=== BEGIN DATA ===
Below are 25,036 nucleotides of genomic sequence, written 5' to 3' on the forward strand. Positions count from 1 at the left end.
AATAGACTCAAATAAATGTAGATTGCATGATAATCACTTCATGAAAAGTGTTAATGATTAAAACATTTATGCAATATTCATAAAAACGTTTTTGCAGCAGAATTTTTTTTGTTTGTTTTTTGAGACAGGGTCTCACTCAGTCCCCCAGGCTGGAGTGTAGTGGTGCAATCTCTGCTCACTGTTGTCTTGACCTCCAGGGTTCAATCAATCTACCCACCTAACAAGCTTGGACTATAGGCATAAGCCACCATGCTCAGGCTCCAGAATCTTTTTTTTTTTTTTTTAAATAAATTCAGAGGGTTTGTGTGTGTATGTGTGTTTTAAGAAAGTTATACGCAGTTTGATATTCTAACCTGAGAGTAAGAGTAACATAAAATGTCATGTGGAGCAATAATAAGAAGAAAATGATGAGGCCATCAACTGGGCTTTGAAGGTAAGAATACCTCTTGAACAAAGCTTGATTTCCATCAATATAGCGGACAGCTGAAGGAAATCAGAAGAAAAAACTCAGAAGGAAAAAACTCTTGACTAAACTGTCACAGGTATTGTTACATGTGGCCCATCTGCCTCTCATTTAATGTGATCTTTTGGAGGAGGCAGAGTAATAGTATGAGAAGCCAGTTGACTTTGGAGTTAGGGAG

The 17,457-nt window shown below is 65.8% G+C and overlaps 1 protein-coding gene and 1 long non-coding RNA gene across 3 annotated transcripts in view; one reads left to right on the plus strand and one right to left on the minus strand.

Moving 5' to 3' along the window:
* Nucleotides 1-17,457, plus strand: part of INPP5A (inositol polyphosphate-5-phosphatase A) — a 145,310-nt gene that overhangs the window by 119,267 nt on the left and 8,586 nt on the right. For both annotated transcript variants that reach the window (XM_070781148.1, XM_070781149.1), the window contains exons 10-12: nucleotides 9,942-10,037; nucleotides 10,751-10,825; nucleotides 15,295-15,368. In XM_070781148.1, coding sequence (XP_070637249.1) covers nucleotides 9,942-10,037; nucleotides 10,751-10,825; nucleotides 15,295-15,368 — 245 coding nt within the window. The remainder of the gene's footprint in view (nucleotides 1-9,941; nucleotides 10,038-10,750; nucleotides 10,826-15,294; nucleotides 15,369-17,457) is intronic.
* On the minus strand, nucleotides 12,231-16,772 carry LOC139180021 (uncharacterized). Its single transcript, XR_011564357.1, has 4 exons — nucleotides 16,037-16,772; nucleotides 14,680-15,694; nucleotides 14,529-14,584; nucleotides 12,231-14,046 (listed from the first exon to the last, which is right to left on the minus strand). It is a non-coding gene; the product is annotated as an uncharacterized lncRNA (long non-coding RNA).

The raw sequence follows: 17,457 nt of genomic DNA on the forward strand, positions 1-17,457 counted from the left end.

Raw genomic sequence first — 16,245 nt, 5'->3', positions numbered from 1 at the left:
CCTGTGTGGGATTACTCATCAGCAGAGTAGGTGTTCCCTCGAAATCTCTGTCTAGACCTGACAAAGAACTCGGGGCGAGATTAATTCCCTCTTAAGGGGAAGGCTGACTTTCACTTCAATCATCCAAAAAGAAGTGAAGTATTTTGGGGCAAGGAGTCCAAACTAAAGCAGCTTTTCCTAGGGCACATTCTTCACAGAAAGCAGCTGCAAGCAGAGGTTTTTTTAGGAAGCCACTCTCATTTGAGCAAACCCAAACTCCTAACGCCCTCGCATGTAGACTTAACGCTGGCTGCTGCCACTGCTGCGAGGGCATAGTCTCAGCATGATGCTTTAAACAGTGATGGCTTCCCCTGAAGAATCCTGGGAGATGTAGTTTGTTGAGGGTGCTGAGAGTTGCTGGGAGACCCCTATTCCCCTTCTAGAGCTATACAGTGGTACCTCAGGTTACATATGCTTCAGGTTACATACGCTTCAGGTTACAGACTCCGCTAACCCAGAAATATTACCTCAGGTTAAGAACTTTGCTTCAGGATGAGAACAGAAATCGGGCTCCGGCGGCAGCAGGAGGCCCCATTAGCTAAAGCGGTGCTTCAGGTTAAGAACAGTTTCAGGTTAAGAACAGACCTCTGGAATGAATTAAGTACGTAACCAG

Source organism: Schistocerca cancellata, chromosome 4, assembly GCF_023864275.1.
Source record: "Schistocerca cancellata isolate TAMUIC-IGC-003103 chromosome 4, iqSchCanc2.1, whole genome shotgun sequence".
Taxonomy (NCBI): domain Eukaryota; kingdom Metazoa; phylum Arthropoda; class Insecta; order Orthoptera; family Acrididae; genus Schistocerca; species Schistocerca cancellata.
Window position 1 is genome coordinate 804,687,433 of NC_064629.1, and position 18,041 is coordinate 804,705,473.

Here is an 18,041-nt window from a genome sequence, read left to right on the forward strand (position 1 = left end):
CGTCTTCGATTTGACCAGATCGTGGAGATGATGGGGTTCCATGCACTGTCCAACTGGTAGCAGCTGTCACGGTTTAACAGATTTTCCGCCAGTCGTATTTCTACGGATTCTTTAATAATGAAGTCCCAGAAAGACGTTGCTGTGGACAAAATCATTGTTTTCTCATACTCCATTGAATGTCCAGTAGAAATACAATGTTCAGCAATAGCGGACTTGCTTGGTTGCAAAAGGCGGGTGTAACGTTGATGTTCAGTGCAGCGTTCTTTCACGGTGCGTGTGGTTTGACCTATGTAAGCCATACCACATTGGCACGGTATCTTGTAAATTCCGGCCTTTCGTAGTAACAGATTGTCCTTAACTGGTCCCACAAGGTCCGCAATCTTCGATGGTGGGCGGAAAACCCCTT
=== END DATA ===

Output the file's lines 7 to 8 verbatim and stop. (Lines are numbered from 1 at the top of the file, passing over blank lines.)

The raw sequence follows: 17,457 nt of genomic DNA on the forward strand, positions 1-17,457 counted from the left end.

Raw genomic sequence first — 16,245 nt, 5'->3', positions numbered from 1 at the left: